Alfieri has filed a timely appeal from the trial court's judgment, asserting five assignments of error.   By leave of this court, the state has filed, under case No. C-970526, a cross-appeal that we have consolidated with Alfieri's appeal, which is separately numbered C-970490.   We have reviewed the parties' assignments of error.   We conclude that Alfieri's five assignments are without merit.   Accordingly, we affirm her convictions.   We also conclude that the assignment raised by the state in its cross-appeal is moot.   Therefore, we do not address it.   Before we discuss the assignments more fully, it is appropriate to detail the circumstances precipitating the tragic incident that gave rise to the prosecution of Alfieri.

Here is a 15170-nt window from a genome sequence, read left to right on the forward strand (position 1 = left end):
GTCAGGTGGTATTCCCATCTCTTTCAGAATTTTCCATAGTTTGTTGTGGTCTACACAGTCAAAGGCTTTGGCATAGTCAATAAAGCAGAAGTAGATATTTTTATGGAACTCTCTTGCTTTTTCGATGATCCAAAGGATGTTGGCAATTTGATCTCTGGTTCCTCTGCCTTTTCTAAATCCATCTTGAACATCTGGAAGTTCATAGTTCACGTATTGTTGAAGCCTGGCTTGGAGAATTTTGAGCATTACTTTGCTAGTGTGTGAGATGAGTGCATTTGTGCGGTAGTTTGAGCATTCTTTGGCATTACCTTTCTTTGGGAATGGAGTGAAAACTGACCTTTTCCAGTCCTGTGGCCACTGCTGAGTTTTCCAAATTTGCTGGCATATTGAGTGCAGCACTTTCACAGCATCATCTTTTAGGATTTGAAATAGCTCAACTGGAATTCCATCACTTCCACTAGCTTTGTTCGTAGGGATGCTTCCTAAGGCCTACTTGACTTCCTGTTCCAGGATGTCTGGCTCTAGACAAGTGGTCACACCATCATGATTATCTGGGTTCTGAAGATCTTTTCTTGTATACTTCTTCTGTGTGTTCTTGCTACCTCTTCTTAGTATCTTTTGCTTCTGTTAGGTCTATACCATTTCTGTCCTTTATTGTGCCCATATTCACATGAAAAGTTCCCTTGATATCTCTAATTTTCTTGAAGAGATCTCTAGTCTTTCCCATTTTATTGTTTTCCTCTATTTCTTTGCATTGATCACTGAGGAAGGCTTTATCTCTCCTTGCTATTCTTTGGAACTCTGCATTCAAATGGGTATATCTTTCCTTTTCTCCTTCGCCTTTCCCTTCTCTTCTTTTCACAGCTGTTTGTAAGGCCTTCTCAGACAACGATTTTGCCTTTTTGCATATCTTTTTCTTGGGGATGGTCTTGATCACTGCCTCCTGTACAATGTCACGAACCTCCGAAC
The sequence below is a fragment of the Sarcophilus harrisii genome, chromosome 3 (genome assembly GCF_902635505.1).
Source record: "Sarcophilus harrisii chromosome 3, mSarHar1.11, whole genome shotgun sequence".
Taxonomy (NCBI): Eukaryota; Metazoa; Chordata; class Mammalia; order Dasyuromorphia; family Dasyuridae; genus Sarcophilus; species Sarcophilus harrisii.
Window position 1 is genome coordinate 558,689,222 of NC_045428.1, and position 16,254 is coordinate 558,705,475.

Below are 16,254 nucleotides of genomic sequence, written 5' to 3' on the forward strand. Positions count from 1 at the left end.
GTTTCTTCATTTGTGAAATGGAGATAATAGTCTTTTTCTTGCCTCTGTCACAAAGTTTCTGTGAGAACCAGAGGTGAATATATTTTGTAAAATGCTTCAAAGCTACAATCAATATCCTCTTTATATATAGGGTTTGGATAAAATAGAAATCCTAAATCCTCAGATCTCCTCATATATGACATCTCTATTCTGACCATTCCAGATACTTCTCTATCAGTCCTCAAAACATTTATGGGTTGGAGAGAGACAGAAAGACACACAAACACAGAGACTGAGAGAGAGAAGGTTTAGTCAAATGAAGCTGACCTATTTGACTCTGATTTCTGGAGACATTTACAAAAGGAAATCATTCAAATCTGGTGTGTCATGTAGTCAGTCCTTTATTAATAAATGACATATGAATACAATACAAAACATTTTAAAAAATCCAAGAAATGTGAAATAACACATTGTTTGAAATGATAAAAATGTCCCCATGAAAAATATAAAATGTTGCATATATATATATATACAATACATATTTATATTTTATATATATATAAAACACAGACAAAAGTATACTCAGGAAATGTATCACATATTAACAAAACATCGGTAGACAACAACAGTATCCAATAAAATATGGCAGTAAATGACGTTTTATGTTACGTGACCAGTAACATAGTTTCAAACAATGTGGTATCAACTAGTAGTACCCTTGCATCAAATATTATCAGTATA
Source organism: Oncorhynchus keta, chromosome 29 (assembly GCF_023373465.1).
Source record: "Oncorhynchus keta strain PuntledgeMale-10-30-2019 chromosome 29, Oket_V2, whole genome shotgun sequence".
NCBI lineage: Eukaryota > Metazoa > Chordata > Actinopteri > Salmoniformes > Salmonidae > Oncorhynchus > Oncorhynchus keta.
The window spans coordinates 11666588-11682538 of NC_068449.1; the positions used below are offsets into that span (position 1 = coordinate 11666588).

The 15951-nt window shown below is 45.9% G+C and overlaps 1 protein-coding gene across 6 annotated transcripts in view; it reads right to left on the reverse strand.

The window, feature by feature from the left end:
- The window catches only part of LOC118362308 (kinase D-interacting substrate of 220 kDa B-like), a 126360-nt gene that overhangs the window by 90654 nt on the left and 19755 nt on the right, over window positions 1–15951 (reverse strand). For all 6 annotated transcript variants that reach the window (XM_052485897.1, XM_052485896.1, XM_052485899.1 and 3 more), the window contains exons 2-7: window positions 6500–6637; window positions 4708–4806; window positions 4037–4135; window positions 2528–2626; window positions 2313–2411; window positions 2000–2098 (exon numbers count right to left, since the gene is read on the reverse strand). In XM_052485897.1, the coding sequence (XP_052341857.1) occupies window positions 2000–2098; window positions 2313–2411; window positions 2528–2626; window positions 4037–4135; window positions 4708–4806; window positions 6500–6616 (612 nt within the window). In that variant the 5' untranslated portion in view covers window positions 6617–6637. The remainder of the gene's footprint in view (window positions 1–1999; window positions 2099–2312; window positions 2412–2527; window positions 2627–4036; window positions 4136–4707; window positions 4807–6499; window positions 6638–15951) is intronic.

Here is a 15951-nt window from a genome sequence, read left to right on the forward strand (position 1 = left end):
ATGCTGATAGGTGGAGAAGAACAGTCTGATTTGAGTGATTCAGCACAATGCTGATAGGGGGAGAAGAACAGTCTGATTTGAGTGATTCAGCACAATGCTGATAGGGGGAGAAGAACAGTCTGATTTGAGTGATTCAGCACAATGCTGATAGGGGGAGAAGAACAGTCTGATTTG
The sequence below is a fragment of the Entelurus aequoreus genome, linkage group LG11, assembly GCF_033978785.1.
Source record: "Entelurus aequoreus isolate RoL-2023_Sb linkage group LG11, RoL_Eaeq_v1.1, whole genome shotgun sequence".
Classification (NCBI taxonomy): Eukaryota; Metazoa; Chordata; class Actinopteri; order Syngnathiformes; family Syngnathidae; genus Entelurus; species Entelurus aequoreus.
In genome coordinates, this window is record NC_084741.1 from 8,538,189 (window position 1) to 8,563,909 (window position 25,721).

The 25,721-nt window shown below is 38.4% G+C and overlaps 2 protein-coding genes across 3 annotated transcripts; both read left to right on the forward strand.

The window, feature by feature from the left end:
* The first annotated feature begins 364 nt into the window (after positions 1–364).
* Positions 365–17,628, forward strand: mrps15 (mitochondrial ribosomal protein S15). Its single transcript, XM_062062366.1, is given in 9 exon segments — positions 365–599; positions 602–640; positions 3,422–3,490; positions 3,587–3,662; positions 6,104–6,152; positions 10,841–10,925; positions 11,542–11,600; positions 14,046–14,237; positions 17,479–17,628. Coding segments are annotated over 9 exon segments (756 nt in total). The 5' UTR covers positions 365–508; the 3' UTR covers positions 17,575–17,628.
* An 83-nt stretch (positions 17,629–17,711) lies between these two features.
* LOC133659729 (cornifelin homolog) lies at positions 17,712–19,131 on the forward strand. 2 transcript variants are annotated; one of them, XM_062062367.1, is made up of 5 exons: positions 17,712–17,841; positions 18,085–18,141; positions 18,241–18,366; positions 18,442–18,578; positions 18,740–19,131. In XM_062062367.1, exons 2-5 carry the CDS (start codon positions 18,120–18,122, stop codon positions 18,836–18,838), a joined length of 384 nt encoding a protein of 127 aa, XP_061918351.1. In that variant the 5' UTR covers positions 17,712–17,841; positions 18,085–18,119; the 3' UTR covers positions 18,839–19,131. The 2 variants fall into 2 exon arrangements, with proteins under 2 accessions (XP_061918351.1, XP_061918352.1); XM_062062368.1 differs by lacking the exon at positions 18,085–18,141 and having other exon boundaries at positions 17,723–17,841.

The testimony presented by the state at trial established that at approximately 7:00 a.m. on November 27, 1996, Andrews left her home in order to go to work.    Although Andrews was unable to recall the events that unfolded following her departure from home, the testimony of other witnesses established that at approximately 7:26 a.m., she was traveling on Red Bank Road, directly behind a Coca Cola truck.   The truck was moving slowly up a hill leading to the entrance to I-71.   Michael Grisi and David Bahler were traveling directly behind Andrews in two separate cars.   Grisi testified that Andrews moved into the left lane in front of Alfieri, passed the slow-moving Coca Cola truck, and then moved back into the right lane.   He noticed that Andrews's lane change caused Alfieri to slow down and that Alfieri began to gesture at Andrews.   Alfieri moved into the right lane behind Andrews and followed her onto the entrance ramp to I-71.   According to Grisi and Bahler, Alfieri then began to drive erratically, moving from side to side as if she wanted to pass Andrews.